Two Reasons Brexit Could Be A Huge Positive For The Global Economy

Two Reasons Brexit Could Be A Huge Positive For The Global Economy

September 2016


Since the Brexit news in late June we’ve discussed a couple of huge implications that we’ve thought will ultimately find Brexit to be a net positive to the global economy (in fact, a big net positive).

First, central banks have had the pedal to the metal throughout the post-Lehman environment, successfully averting a total disaster and manufacturing a semblance of global economic recovery. The missing piece of the policy puzzle has been fiscal stimulus.

In a debt crisis, it’s hard to convince politicians to stick their necks out and approve spending packages when overindebtedness has taken the world to the brink of total collapse. But they’ve discovered, without growth, the debt problem doesn’t get better, it only becomes more threatening. And fiscal stimulus (to accompany the zero interest rate world) is one of the few viable solutions to end the low and stagnant growth rut the global economy has been mired in for the better part of seven years.

So with the widespread uncertainty surrounding the Brexit vote, politicians now have the ammunition, the excuse, to green light fiscal stimulus.

What’s the second “net positive?”

The Brexit fallout may finally give Japan the courage (and also the excuse) to crush the yen.

We discussed this two weeks ago when Japanese stocks were still sitting near the “Brexit fallout” lows, and the yen was strong–yet other markets (including U.K. stocks, U.S. stocks, oil) had already bounced and recovered.

We said: “We think they can, and will, ultimately destroy the value of the yen—mass devaluation.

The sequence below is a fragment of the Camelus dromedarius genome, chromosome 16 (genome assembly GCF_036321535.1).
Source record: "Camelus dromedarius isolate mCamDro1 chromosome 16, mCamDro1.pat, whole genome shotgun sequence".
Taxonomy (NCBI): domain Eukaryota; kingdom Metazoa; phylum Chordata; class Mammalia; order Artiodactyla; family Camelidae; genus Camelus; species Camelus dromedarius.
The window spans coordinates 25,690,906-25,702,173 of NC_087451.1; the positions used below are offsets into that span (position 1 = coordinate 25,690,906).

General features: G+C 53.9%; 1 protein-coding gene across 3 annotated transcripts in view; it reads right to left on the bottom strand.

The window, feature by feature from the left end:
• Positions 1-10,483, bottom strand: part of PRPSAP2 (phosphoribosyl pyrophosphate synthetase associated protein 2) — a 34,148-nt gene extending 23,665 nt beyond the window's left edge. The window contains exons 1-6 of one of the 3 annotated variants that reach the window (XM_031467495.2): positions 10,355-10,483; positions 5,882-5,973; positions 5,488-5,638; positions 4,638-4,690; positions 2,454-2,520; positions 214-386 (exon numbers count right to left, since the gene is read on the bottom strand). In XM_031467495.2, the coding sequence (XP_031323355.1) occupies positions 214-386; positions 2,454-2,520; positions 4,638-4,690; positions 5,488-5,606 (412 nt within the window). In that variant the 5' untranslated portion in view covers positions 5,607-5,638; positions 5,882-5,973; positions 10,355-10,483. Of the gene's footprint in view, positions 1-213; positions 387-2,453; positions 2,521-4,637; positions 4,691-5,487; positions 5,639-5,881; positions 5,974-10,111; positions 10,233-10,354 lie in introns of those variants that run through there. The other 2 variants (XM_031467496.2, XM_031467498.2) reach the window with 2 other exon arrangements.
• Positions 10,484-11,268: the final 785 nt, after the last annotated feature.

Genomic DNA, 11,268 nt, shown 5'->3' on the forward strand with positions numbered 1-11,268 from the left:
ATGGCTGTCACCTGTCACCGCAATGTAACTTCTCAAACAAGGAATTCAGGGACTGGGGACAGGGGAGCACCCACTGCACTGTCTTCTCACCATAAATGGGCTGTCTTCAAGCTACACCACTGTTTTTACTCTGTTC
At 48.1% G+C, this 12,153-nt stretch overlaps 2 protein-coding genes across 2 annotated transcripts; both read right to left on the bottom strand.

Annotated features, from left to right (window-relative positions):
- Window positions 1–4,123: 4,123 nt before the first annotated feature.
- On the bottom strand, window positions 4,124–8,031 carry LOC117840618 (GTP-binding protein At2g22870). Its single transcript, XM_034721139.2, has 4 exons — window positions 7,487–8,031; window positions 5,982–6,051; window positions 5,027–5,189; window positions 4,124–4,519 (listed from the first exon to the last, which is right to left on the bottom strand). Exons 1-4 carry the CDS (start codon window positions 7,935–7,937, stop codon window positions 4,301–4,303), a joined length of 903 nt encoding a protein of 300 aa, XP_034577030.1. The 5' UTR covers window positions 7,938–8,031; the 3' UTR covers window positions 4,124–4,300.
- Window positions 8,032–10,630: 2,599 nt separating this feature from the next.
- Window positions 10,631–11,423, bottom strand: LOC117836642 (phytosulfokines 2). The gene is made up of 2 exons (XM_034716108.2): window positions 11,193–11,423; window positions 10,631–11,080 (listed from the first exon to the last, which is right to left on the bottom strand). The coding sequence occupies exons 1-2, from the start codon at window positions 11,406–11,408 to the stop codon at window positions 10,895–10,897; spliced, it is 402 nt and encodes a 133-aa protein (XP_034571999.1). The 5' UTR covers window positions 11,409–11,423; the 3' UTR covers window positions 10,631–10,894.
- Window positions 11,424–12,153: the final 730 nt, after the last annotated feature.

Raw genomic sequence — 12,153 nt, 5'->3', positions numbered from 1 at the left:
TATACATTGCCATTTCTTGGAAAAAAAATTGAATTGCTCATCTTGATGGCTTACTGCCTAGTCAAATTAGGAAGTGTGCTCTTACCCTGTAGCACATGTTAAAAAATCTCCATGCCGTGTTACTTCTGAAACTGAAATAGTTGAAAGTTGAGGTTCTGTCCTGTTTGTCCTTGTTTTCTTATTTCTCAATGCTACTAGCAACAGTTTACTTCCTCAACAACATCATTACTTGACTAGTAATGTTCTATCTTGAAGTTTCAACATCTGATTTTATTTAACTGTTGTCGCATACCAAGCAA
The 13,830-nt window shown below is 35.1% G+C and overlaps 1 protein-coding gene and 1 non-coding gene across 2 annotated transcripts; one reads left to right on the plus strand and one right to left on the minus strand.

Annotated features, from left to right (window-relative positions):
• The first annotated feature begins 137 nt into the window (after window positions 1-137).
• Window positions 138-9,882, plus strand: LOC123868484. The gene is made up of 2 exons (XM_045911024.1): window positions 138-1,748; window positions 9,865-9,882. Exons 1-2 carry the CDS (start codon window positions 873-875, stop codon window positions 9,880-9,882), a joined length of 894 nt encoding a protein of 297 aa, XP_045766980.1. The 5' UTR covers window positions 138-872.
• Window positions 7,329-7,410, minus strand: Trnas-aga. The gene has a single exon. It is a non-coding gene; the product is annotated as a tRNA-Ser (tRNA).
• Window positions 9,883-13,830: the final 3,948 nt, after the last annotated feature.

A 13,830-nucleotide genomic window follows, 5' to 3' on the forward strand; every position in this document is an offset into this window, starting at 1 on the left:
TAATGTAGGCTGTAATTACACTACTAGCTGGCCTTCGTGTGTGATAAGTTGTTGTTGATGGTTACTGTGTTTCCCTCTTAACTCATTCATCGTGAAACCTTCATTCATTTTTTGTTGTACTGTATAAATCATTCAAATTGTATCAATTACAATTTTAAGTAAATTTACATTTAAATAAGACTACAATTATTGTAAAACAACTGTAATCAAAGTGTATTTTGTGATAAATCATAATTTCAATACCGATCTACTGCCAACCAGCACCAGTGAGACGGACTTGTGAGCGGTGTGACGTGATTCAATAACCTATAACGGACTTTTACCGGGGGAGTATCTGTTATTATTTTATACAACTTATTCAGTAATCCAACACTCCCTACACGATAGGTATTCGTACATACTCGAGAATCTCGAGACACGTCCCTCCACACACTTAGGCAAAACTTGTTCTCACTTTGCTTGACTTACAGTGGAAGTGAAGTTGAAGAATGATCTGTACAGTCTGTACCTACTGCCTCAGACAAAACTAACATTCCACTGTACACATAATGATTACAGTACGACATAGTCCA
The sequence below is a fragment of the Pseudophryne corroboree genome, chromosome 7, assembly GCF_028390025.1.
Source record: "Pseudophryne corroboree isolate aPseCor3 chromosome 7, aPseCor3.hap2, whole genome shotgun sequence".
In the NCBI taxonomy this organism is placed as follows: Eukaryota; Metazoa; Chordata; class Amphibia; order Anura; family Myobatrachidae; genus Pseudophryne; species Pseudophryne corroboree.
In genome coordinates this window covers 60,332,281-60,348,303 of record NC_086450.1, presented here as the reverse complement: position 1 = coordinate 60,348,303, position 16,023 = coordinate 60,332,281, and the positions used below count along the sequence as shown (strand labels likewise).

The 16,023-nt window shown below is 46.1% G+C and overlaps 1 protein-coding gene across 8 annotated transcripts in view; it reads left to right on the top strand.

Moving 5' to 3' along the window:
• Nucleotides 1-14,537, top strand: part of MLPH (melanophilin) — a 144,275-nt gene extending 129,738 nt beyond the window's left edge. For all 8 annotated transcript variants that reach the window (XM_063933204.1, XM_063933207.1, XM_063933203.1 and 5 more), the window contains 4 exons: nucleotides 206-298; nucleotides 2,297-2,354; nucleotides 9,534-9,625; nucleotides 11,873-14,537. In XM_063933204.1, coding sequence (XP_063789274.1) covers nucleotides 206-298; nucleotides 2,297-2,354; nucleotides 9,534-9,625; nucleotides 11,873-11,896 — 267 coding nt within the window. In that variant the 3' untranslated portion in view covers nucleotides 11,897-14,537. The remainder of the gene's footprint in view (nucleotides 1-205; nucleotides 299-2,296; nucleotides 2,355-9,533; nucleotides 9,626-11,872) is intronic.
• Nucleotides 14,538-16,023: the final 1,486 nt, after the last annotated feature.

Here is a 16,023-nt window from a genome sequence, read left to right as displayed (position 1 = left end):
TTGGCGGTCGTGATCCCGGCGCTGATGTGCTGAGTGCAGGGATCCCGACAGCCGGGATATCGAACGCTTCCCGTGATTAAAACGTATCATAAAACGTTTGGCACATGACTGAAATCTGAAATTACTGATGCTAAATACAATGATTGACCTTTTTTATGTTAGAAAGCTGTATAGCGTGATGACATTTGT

Unlike the U.S., which is constrained by “flight to safety” global capital flows and a world reserve currency, Japan has the ingredients to make QE work, to promote demand, and to promote growth. Japan has the largest government debt problem in the world. They have an undervalued currency. They have a stagnating economy with big demographic challenges. They are in a deflationary vortex.

They have the perfect attributes for a mass scale currency printing campaign. Not only can it work for their domestic economies, but it serves as the liquidity engine and stability preserver for the global economy.

In normal times, the rest of the world wouldn’t stand for a country outright devaluing their way to prosperity. But in a world where every country is in economic malaise, everyone can benefit—everyone needs it to work. It can be the solution for returning the global economy to sustainable growth. We wouldn’t be surprised to see USDJPY return to the levels of the mid-80s (versus the dollar) in the not too distant future. That would be 250+. Currently, 103 yen buys a dollar.”

On cue, this week, due to fallout from Brexit, Japan announced they will be rolling out a large spending package, after Abe’s party secured a super majority in the upper house over the weekend. The package is said to be about $200 billion in fiscal stimulus this year alone, or about 4% of Japan’s GDP! This is huge news. Japanese stocks are already jumping sharply on the news and the yen has been weakening sharply.

The Japanese government has also just dramatically downgraded both its growth and inflation projections for this year and next. That’s more ammunition for more action.

In Japan, bad news is good news for global markets, because it forces the BOJ and the Abe administration to do more. As we’ve said, we think the grand solution will be a massive devaluation of the yen.

The BOJ meets at the end of the month, and the table has been set for the most powerful response yet—a combination of fiscal and more, bolder monetary stimulus. Japan has no choice but to keep the pedal to the metal. And they have the right formula to use their currency as a tool to solve a lot of problems—both for their domestic economy and the global economy.


This article was written by Bryan Rich from Forbes and was legally licensed through the NewsCred publisher network.

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